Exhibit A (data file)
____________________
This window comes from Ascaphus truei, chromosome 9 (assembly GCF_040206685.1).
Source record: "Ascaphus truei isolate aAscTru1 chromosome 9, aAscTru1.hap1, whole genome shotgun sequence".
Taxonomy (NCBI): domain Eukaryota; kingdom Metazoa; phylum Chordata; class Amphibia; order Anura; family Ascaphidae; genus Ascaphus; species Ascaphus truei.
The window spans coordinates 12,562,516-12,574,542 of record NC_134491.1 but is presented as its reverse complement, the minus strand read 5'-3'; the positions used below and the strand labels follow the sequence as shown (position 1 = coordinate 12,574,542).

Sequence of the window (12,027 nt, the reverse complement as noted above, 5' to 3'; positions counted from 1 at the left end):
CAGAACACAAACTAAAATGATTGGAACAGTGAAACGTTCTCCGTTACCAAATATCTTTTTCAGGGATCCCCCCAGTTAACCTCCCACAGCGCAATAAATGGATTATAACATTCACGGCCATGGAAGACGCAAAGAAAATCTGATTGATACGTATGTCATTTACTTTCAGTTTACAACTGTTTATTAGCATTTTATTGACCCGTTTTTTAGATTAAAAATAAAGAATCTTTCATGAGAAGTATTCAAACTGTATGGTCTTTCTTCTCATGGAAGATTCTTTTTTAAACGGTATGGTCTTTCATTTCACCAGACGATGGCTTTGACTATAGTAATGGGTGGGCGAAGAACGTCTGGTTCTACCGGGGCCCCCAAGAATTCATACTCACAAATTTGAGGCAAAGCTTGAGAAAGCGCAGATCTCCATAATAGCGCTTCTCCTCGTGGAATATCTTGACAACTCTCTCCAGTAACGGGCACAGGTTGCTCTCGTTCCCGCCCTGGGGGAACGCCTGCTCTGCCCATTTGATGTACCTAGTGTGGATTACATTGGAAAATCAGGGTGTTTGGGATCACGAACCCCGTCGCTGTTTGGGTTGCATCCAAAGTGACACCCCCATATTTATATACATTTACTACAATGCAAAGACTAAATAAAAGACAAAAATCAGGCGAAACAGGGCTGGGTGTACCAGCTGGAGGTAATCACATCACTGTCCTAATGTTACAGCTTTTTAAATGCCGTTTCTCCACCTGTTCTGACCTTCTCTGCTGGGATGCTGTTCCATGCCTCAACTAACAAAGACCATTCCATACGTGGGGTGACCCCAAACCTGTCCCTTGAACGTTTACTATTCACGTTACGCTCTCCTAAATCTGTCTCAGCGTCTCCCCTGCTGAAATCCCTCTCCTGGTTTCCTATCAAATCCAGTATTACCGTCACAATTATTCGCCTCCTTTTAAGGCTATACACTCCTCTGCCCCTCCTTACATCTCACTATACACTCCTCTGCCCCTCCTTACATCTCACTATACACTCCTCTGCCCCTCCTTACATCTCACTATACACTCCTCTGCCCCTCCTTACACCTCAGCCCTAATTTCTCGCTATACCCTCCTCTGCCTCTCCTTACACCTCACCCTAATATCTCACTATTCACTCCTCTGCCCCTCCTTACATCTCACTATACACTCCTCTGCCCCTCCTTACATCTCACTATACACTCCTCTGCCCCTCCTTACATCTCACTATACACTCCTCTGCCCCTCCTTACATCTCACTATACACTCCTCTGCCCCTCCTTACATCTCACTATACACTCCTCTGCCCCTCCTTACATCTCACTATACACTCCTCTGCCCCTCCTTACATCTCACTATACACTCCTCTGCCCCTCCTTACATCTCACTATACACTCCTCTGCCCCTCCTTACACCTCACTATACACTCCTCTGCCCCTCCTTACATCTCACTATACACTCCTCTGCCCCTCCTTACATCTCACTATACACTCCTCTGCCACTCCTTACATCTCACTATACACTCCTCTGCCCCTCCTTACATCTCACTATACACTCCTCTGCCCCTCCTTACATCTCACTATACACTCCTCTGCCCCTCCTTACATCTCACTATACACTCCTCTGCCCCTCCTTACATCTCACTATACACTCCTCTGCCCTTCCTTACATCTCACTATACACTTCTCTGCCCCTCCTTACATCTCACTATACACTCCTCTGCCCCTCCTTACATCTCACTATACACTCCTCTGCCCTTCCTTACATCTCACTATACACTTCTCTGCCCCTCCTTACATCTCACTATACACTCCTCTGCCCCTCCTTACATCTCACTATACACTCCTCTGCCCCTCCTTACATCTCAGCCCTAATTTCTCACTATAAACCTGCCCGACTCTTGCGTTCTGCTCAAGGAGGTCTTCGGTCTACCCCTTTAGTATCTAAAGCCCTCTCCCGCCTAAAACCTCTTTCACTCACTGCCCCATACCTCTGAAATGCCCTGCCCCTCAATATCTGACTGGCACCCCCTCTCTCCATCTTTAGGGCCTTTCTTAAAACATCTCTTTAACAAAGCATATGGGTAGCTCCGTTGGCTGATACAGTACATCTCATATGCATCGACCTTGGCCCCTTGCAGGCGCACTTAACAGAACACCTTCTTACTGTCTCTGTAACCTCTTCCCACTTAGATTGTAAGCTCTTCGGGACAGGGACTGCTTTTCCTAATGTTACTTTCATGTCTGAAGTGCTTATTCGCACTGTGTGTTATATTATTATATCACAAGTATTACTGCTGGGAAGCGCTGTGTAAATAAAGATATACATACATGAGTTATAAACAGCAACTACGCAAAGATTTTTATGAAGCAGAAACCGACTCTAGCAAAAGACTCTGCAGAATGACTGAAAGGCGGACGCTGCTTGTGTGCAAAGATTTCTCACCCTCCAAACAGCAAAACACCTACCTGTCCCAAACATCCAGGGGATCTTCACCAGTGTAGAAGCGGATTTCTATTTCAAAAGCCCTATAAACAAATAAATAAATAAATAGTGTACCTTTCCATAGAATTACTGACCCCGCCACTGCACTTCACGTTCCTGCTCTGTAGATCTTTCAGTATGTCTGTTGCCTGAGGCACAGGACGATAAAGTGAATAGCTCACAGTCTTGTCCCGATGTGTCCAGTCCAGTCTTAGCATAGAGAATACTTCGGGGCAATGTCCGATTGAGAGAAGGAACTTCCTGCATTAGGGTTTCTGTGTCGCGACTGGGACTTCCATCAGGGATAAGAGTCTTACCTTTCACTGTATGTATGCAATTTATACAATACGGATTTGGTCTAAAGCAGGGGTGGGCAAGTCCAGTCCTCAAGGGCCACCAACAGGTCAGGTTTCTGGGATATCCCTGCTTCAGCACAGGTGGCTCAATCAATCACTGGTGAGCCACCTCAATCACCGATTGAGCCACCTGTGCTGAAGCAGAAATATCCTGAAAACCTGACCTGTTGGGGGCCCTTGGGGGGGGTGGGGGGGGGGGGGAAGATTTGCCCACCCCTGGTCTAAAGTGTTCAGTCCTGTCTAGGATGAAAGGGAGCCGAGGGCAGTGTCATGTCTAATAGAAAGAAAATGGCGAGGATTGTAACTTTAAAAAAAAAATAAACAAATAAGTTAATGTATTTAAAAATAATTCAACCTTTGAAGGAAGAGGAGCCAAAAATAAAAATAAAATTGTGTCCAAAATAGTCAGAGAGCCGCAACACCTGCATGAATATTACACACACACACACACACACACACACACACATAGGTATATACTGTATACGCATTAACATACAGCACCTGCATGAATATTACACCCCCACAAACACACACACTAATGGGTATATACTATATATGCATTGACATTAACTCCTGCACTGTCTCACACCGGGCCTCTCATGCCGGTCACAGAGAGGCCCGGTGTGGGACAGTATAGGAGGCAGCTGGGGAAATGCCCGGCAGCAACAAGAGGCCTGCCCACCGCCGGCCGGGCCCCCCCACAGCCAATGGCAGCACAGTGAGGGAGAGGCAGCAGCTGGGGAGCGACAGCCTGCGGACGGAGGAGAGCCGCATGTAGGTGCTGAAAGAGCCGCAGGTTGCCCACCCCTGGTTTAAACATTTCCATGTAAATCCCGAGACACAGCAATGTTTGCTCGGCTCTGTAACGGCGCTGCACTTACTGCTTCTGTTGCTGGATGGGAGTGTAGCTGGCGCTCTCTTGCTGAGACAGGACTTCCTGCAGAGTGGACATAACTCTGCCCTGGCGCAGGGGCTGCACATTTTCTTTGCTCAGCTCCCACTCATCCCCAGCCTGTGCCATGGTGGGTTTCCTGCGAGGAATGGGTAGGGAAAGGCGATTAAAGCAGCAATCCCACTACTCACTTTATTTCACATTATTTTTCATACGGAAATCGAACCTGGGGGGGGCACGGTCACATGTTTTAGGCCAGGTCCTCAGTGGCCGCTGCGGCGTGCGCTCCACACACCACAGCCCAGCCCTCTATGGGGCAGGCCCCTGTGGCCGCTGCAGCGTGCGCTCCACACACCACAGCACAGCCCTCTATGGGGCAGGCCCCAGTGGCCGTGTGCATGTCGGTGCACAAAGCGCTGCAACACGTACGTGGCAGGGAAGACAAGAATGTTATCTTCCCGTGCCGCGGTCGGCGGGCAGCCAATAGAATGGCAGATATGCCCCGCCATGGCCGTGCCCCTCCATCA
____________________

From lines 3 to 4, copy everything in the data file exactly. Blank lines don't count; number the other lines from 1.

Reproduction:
Taxonomy (NCBI): domain Eukaryota; kingdom Metazoa; phylum Chordata; class Amphibia; order Anura; family Ascaphidae; genus Ascaphus; species Ascaphus truei.
The window spans coordinates 12,562,516-12,574,542 of record NC_134491.1 but is presented as its reverse complement, the minus strand read 5'-3'; the positions used below and the strand labels follow the sequence as shown (position 1 = coordinate 12,574,542).